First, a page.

Elias N. (1973). La civilisation des mœurs. Paris, France : Calmann-Lévy.

Kalifa D. (1995). L’encre et le sang. Récits de crimes et société à la Belle Époque. Paris, France : Fayard.

Lebon G. (1895). Psychologie des foules. Paris, France. Édition Félix Alcan, 9e édition, 1905.

Lequin Y. (1983). Les villes et l’industrie. L’émergence d’une autre France. Paris, France : Armand Colin

Sayad A. (1999). La Double Absence. Des illusions de l’émigré aux souffrances de l’immigré. Paris, France : Le Seuil, coll. « Liber ».

Noiriel G. (1988). Le creuset français. Histoire de l’immigration, XIXè-XXè siècle. Paris, France : Le Seuil.

Vigarello G. (1998). Histoire du viol XVIe- XXe siècle. Paris, Le seuil.

Contributions de livres

Saadaoui, L. (2009). « Perceptions psycho-sociologiques de l’immigration dans le traitement médiatique du fait divers « tournantes » ». Dans A. Cherqui & P. Hamman (dirs), Production et revendications d’identités, Éléments d’analyse sociologique (p. 117-131). Paris, France : L’Harmattan coll. Logiques sociales.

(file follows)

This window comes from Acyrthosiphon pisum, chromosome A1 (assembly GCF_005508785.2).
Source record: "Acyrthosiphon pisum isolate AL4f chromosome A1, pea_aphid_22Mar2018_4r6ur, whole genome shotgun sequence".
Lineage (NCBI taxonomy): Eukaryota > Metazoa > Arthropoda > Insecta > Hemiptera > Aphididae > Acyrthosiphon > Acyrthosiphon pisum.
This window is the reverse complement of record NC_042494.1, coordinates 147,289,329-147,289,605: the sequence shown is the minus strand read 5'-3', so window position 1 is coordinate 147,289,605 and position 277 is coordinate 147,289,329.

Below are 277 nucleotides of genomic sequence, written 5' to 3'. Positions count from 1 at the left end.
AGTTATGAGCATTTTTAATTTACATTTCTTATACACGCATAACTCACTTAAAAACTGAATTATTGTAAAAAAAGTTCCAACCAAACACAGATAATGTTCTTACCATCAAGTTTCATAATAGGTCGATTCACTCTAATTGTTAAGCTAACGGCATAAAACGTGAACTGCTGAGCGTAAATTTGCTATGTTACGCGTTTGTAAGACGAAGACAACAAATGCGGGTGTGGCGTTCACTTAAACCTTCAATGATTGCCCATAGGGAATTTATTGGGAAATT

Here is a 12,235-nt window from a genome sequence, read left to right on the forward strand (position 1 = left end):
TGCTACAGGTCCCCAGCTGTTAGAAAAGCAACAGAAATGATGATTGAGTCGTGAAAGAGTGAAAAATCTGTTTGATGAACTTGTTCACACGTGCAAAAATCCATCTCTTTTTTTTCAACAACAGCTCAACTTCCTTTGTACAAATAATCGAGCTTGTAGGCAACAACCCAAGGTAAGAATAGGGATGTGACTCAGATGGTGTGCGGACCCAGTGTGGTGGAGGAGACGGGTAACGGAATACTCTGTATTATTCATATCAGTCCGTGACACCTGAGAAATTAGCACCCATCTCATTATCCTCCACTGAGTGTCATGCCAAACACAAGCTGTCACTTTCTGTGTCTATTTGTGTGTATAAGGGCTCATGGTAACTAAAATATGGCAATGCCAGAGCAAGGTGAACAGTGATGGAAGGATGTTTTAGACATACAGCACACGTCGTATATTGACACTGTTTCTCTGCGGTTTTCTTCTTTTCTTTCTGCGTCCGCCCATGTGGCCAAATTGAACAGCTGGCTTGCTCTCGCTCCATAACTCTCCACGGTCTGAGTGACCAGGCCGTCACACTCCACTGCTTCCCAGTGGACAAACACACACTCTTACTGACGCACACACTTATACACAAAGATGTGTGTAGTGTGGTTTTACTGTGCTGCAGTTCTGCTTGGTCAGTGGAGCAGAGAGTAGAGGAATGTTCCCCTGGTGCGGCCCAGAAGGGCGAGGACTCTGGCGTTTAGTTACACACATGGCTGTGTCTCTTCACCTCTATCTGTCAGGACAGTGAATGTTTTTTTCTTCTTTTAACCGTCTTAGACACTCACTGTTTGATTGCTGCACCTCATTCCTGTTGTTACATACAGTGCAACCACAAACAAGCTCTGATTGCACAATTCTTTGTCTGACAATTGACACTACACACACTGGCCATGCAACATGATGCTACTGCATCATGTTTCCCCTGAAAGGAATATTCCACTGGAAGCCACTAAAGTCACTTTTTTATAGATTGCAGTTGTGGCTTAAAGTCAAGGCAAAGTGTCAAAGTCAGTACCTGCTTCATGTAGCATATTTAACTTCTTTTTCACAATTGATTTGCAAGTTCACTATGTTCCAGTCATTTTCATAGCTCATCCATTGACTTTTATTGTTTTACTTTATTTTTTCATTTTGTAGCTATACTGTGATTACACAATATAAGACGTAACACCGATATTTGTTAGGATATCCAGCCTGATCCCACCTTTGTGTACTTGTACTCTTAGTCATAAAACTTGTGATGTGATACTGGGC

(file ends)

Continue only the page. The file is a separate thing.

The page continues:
Sayad A., (1997). « L’immigration et la « pensée d’État ». Réflexions sur la double peine ». Dans S. Palidda (dir.), La construction sociale de la déviance et de la criminalité parmi les immigrés en Europe (p.11-29). Luxembourg, Conseil de l’Europe, COST Migrations.

Articles and Scientific Publications

Dris C. (2008). La question migratoire dans les relations euro-méditerranéennes : entre intégration et obsession sécuritaire. Hommes et migrations, 1266, (3), 126-139.